13 Facts You Didn't Know About Tatami

Tatami has been keeping Japanese people on solid footing for hundreds of years. Soft and sophisticated, this one-of-a-kind straw mat flooring holds a lot of surprises, including its history, manufacturing process, and connection to Japanese culture. Here are 13 fascinating tatami facts sure to make you love it even more!

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What Is a Tatami Mat?

Before jumping in, let’s cover the basics - what is a tatami mat?

Tatami is a type of straw-based flooring used in traditional Japanese rooms. Most tatami mats are made into a standard size that can be assembled, arranged, and removed with ease, making them convenient to use and clean.

“Tatami” (畳) comes from the Japanese word meaning “to fold” or “to pile” (tatamu). It’s believed that the word “tatami” was used in the past as a general term for foldable woven flooring mats, which, over the years, has evolved into what we know today. While now competing with modern floorboards, tiling, concrete, and more, tatami still holds a special place in Japan, and remains popular in hotels, restaurants, and even homes.

13 Facts You Didn't Know About Tatami

Tatami Mats Have 3 Parts

The most recognizable part of a tatami mat is the “tatami-omote” (畳表), which is the surface of the mat. It is made out of woven soft rush, a kind of grassy plant called “igusa” in Japanese, and comes in different grades of quality, with the highest reserved for important spaces such as shrines and temples.

The “tatami-beri” (畳縁,  also called a “heri”) is the cloth edging of the tatami mat. These act as borders to hide and protect the ends of the woven area. They come in a variety of colors and patterns, with some stores even offering full customization.

Finally, there is the unseen “tatami-doko” (畳床, also called a “toko”), which is the sturdy base of the tatami mat, serving as a backing for the soft tatami-omote. Similar to tatami-omote, the highest quality bases are used in shrines, temples, and tearooms. The tatami-doko is designed to be resilient enough to withstand long-term use.

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Tatami Is Made Out of Many Materials

As mentioned, the surface of tatami (tatami-omote) is made of the plant soft rush (igusa), requiring around 4,000 to 7,000 pieces to complete one tatami mat.

The rush is woven into a weaving string that binds it together. This string is made out of materials like hemp, cotton, and linen, and has a big effect on how strong the overall surface will be, with double hemp strings being the best.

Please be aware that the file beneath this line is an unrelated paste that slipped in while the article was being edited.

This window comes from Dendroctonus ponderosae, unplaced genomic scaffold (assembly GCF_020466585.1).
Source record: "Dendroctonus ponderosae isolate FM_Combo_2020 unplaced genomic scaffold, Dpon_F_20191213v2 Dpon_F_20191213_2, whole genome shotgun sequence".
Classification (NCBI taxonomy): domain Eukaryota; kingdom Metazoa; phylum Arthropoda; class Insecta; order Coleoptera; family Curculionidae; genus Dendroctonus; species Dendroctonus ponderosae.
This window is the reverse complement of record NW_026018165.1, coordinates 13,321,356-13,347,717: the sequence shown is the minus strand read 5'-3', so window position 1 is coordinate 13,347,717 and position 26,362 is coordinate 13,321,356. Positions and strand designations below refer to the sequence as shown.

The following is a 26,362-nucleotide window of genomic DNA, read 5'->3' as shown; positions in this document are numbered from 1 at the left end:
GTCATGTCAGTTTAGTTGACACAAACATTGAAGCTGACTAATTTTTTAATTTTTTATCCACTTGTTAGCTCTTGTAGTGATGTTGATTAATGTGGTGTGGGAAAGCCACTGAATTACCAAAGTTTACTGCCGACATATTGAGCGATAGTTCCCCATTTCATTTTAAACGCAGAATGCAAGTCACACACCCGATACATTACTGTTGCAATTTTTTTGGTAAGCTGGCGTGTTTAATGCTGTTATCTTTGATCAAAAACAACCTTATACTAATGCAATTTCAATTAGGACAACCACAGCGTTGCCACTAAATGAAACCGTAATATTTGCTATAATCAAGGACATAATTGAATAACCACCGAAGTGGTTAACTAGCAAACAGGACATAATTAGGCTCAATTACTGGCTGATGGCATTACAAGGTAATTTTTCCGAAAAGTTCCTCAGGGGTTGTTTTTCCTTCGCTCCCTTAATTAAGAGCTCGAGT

High-quality tatami bases (tatami-doko) are traditionally made using compressed rice straw, chosen for its humidity control, thermal insulation, fireproof properties, and durability. Starting at 40 cm, extreme pressure is used to compress the straw to a minuscule 5 cm, making it extremely dense. As straw can be expensive, non-natural materials are often used as a cheaper alternative. This includes compressed wood chips, styrofoam, and wooden boards to make a durable and affordable tatami-doko “sandwich.”

Tatami Is Mentioned in the Kojiki

The Kojiki is a collection of ancient texts that make up Japan’s oldest existing records, and through them, scholars have uncovered more about tatami mats from early 8th-century Japan. The Kojiki has descriptions illustrating tatami of the time as foldable woven rugs that could be piled up, making them more similar to straw mats. However, during this period, such tatami was reserved for the nobility and upper-classes, making it far from what we’re familiar with today.

The oldest existing piece of tatami is from the Nara period (710–794), and is currently held at Todai-ji Temple’s Shoso-in treasure house in Nara. It is made of five or six layers of woven straw and was believed to have been used as a bed for sleeping.

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Tatami Rooms Became Common During the 17th Century

By the Kamakura (1192-1333) and Muromachi (1336-1573) periods, tatami had evolved into a flooring material that covered whole rooms, but was still viewed as a status symbol enjoyed by nobles and samurai.

During the Azuchi-Momoyama (1573-1600) and the Edo (1603-1867) periods, tea ceremonies and “sukiya-zukuri,” a Japanese architectural style that makes use of natural materials, including wood and tatami, became a common part of Japanese life. This spread across the country, and by the late Edo period, tatami mats were seen in the homes of regular townsfolk, further reaching rural farmers by the early Meiji period (1868–1912).